Monday, April 02, 2007

New Season Brings a Fresh Start for Yankees

On Monday, Carl Pavano, left, will make his first start since June 27, 2005.

The New York Times
Published: April 2, 2007

The 57,478 seats at Yankee Stadium were empty yesterday on a chilly and gray afternoon. But shortly after 1 p.m., the ballpark began to hum with anticipation.

First, Thin Lizzy’s “The Boys Are Back in Town” played over the loudspeakers. Then the Yankees filed onto the field for their final workout before the 2007 season.

The players looked excited to be back at Yankee Stadium after spending so much time preparing at spring training. Derek Jeter and Alex Rodriguez were smiling as they emerged from the clubhouse, and they playfully climbed the dugout steps together.

The Yankees begin their season this afternoon at the Stadium against the Tampa Bay Devil Rays with some new faces and some old ones who have not played with the team in a while.

“Opening day, you’d like to say it’s another game,” Manager Joe Torre said. “But you know it’s more than that.”

Carl Pavano will make the first opening day start of his career, going against the Devil Rays left-hander Scott Kazmir. And the Yankees will have the same lineup they used in Saturday’s 3-3 tie with the Detroit Tigers in Tampa, Fla.

Johnny Damon (center field) will lead off, followed by Jeter (shortstop), Bobby Abreu (right field), Rodriguez (third base), Jason Giambi (designated hitter), Hideki Matsui (left field), Jorge Posada (catcher), Robinson CanĂ³ (second base) and Josh Phelps (first base).

The right-handed-hitting Phelps beat out Doug Mientkiewicz, who bats left-handed, for a spot in the lineup. Phelps said yesterday that Torre did not plan on a strict platoon, meaning that the first basemen, each new to the Yankees, would see action against left-handers and right-handers.

“I think it’s a privilege and an honor,” Phelps said about starting the opener.

Being back at Yankee Stadium meant different things to different players. For Pavano it represented a rebirth of sorts. He has not pitched in more than a year and a half because of a string of injuries that led to his competitiveness being questioned in the clubhouse.

“I’m ready to put all that behind me and move forward,” Pavano said. “And it starts tomorrow, as far as I’m concerned.”

Pavano was surprised when he walked into the clubhouse and discovered that his locker had been moved from one side to the other, and next to Andy Pettitte’s. Torre said the two had been paired for no particular reason that he knew, but he added that having Pettitte’s advice at his disposal would only benefit Pavano.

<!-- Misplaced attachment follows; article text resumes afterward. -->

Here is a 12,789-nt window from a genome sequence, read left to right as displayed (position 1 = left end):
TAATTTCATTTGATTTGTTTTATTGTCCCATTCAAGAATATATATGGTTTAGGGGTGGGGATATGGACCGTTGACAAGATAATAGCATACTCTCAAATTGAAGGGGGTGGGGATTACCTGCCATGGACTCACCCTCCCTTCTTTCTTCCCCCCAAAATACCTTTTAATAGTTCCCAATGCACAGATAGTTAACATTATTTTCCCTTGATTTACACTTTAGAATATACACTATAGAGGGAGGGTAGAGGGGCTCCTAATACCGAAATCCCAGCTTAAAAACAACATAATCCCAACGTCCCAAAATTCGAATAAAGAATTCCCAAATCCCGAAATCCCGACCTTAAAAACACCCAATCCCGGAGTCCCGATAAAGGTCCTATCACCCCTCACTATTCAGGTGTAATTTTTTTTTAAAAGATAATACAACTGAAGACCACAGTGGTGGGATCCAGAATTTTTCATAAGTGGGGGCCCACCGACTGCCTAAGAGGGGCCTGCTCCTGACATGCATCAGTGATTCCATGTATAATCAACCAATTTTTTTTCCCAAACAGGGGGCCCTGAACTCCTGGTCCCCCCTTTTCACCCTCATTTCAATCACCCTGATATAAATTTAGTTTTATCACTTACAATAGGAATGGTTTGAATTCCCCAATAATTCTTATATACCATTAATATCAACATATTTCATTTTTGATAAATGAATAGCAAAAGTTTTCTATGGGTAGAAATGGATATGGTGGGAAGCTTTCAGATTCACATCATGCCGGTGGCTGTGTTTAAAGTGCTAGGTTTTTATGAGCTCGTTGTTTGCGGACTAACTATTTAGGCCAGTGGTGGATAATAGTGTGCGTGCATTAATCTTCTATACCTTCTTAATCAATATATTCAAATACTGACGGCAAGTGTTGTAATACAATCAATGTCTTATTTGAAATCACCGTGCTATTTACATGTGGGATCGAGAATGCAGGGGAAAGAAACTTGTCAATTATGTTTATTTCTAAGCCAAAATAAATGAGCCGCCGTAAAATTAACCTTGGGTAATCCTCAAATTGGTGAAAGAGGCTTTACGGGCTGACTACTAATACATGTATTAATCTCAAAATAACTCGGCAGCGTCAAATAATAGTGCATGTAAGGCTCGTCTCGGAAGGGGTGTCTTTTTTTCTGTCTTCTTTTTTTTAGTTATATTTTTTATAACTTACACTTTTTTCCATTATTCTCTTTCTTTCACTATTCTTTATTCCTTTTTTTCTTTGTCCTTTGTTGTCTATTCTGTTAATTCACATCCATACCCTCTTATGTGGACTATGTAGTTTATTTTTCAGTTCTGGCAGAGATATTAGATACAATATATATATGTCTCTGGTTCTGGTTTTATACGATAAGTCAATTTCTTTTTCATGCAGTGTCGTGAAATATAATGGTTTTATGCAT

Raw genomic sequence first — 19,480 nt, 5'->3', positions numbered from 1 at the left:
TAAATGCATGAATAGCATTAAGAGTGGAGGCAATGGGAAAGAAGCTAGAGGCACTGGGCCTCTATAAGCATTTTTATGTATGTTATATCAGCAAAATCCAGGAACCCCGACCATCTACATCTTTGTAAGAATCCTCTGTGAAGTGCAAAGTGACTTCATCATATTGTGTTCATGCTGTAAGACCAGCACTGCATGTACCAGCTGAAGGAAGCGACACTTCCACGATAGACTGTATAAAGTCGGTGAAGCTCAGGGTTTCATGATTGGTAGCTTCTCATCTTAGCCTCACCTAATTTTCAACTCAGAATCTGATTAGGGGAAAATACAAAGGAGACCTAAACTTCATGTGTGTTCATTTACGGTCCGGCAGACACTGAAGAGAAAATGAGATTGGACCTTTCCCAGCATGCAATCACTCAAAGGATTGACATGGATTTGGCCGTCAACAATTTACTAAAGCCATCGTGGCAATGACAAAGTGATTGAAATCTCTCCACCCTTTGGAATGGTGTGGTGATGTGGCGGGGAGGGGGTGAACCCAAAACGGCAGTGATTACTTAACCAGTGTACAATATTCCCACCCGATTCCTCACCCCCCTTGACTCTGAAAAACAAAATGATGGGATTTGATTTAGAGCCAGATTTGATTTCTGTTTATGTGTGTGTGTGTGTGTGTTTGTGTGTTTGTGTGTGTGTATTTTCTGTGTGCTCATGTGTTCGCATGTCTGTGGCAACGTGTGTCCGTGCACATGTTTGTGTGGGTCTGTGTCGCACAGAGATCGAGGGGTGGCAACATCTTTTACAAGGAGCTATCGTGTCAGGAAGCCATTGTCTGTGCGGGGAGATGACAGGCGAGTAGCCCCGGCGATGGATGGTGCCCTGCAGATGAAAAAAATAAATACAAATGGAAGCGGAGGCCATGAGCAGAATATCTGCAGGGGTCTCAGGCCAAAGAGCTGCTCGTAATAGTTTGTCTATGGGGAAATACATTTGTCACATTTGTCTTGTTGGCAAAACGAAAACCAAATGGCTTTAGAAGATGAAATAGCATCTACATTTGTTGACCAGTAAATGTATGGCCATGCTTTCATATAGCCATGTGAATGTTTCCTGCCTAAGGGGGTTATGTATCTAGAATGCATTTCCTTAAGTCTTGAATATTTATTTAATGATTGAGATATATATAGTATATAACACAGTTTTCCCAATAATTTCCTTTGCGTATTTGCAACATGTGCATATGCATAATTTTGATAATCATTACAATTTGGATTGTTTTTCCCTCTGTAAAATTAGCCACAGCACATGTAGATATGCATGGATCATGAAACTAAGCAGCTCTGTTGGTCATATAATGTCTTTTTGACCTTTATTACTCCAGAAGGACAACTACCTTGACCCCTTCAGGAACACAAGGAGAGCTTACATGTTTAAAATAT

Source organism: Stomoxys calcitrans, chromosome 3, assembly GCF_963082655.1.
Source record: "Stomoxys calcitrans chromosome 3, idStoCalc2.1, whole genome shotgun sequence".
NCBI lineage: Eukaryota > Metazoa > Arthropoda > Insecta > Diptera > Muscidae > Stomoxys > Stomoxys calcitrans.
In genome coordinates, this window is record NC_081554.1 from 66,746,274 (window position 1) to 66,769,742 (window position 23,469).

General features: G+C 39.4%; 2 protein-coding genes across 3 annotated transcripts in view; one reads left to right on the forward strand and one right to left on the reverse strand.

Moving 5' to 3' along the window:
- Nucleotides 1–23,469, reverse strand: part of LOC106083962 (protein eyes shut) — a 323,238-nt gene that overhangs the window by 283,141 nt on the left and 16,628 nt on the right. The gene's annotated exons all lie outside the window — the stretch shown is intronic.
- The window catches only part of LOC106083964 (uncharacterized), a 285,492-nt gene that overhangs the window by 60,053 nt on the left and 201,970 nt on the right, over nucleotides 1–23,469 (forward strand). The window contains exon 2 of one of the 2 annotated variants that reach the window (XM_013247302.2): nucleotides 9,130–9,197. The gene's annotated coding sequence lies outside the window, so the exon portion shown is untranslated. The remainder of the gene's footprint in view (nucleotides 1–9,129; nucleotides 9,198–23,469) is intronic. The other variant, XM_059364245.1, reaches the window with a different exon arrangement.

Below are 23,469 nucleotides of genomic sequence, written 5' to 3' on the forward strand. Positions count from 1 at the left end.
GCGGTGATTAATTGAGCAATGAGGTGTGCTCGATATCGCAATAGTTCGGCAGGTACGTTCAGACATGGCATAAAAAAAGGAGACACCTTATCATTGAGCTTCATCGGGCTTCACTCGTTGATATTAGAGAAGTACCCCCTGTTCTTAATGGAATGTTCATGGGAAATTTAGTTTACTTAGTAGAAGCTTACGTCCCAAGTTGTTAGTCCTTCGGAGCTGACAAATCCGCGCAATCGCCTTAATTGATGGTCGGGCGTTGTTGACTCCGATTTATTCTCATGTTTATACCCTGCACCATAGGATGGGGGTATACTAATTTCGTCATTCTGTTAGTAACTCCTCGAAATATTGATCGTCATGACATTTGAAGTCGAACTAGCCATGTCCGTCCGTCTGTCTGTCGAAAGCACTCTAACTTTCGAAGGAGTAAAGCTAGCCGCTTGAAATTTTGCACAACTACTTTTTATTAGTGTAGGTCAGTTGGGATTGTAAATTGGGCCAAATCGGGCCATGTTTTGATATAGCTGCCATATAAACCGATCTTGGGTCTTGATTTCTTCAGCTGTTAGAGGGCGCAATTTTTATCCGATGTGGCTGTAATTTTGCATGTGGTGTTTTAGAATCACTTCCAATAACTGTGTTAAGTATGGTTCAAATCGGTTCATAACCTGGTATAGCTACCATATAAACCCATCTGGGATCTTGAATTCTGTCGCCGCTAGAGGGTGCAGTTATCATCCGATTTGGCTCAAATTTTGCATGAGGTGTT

Pettitte has not started at Yankee Stadium since the 2003 World Series. Being back at the ballpark represented a homecoming. He said he was surprised by how little things had changed.

When Pettitte pitched for the Yankees from 1995 to 2003, he would arrive at the ballpark and head straight into the clubhouse.

Yesterday Pettittte walked directly onto the field and peered at the sea of empty seats.

“Now that I’m back and I’m here, it doesn’t seem like it was that long ago,” Pettitte said. “Where when I was gone, it seemed like it never really existed.

“It’s just strange how time can separate you from something but yet how comfortable you can get once you come back.”

There was another noteworthy clubhouse switch. Mariano Rivera occupied the corner locker that for the past 10 seasons had belonged to Bernie Williams, who passed on an invitation to spring training and was not offered a major league contract. Before Williams, the locker belonged to Don Mattingly until he retired after the 1995 season. The locker was then left vacant for one season.

“This locker, when I came here, was Mattingly’s,” said Rivera, who was given the spacious locker because of his seniority. “So I think I can say it’s a good thing being in this corner, a lot of pressure. You have to do the job now.”

The locker that belonged to Cory Lidle will remain vacant for the season. Jason Zillo, the Yankees’ director of media relations and publicity, said it was a way to pay tribute to Lidle, the pitcher who died when his small plane crashed into a Manhattan high rise in October after his only season with the team.

Lidle’s wife and son will take the mound for the ceremonial first pitch today.


Chien-Ming Wang, who will start the season on the disabled list with a pulled right hamstring, threw 40 pitches in a bullpen session yesterday in Tampa but has not been cleared to pitch from the top of a mound. He is expected to join the Yankees in late April.

Tyler Kepner contributed reporting.

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